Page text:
The inability of some people to draw the line connecting the Southeast Asian and French cuisines has long been a fascination to me. After all, the French did colonize much of the region, however distasteful that idea might seem to our modern sensibilities, and as much as India still bears the mark of the British Raj, there is no escaping the linkage that lives on between France and Vietnam, Cambodia, Laos and, more indirectly, other nations in the region.
Thus, it should come as a surprise to no one that the new Seattle restaurant, Qube , draws much of its gastronomic inspiration from the kitchens of both the French and their Southeast Asian kin, with a healthy dose of the local larder thrown in for fresh appeal. It’s an approach that results in such dishes as duck confit seasoned with “Silk Road spices” and wild-caught king salmon wrapped in nori and served with green shiso pesto.
Less intuitive, perhaps, but equally delightful is the way in which beverage director Angel Aguilar has extended this linkage to his bar and even expanded it, so that Japanese and Mexican flavors get to join in the fun. Best of all, not only has Aguilar crafted cocktails that are more than enjoyable on their own, he also has ably assembled a drink menu that integrates well with the food menu.
Take, for example, Aguilar’s Thai-influenced riff on a margarita, the Buddha Samba, made with tamarind-infused tequila, Thai chile syrup and lime juice, served straight up with a cumin-salt rim. Paired with chef Lisa Nakamura’s spicy Asian keftah, the combination is enough to change the mind of the most ardent of cocktail and food pairing skeptics.
Also fun and flavorful is the sparkling Shiva, a combination of lemon vodka, kiwi, lime and sparkling wine, served in a champagne flute with a rim of Indian fennel and paired perfectly with seared diver scallops. Or the piña colada-esque blend of Thai basil-infused rum, pineapple juice, kaffir lime syrup and coconut milk, called the Ko Samui, served exquisitely alongside grilled tiger prawns with red Thai curry.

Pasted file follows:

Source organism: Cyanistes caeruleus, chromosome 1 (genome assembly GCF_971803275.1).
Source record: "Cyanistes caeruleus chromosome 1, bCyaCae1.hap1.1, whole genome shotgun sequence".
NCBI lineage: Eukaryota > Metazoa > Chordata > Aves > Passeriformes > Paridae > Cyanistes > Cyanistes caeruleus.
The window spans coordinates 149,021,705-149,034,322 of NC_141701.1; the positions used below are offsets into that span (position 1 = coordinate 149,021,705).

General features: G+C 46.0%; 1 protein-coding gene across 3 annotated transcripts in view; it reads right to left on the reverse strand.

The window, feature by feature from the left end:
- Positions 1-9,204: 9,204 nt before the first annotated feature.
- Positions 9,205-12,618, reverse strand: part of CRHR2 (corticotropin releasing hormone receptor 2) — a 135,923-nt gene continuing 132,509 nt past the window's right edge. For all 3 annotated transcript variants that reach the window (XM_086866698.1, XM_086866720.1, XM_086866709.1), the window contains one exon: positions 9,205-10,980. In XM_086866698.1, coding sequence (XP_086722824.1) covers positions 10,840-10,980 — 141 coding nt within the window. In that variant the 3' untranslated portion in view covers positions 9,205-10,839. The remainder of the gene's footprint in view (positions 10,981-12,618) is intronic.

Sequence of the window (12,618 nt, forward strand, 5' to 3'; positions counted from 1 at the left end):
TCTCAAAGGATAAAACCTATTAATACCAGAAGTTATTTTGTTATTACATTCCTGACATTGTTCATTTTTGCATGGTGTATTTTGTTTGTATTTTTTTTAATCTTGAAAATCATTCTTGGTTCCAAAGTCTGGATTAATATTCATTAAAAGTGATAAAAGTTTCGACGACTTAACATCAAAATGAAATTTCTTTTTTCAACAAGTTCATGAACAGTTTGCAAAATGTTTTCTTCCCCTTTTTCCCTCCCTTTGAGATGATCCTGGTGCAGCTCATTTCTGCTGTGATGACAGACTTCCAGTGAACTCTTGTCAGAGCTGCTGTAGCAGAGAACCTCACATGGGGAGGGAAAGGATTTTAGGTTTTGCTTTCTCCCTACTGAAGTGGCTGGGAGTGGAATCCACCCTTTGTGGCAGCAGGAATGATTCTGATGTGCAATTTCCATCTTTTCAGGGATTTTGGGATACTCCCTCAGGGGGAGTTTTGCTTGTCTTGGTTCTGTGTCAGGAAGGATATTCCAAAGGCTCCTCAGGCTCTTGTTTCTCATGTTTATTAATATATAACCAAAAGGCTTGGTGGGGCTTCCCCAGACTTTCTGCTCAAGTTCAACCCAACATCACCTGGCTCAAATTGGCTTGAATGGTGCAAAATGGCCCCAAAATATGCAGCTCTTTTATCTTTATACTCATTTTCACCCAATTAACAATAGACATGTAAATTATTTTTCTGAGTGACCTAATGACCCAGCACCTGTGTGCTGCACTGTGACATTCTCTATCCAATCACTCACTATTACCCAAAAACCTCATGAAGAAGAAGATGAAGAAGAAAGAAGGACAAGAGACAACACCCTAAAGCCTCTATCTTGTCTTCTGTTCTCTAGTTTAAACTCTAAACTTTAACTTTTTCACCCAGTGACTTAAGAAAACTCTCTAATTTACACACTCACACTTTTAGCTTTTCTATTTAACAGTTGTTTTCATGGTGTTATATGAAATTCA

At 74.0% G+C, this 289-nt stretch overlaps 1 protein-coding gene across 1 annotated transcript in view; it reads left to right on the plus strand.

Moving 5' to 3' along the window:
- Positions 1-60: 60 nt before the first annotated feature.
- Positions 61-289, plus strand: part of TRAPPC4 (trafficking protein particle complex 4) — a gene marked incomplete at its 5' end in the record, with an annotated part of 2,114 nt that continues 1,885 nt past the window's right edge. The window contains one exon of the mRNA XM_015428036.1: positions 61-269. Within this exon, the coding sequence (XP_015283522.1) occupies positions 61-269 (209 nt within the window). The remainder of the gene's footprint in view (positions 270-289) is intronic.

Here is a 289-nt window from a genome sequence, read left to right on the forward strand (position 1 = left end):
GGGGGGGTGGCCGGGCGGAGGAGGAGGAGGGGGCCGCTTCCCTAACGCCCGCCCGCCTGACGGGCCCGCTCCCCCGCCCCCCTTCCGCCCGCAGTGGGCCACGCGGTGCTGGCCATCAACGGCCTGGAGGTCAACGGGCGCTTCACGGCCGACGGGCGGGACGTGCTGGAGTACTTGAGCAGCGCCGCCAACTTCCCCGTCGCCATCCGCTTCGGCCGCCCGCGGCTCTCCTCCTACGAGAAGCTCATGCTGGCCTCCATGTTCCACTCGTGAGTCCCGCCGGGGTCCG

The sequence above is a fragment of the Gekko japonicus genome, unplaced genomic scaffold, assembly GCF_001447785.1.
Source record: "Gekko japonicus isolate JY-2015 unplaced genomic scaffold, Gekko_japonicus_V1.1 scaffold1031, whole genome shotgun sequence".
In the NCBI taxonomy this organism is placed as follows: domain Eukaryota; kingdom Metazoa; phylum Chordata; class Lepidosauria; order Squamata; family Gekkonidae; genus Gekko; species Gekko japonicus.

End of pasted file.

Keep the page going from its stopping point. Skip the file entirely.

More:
Aguilar also comes up with whimsical garnishes for some of his creations, as with the cardamom-peach “ice-lollipop” that accompanies the surprisingly subtle Lycheetini.
But what I find most interesting is the way he instinctively combines tastes that, on the surface, have no right being in the same glass. Take his Le Samurai, for example, a mix of aged Japanese whiskey and sweet vermouth topped with a thin layer of green tea whipped cream, which Aguilar describes as “a Manhattan from Tokyo.”
The cream, served flat and liquidy, rather than bouffant-style, serves to soften the spirit and bring the whiskey and vermouth’s fruitiness to the forefront, creating a balance of flavors that is neither harsh nor limp. And when the drink is partnered with the menu’s Kobe-style steak frites, it makes a flavor bet that’s worth crossing the country, if not several continents, to taste.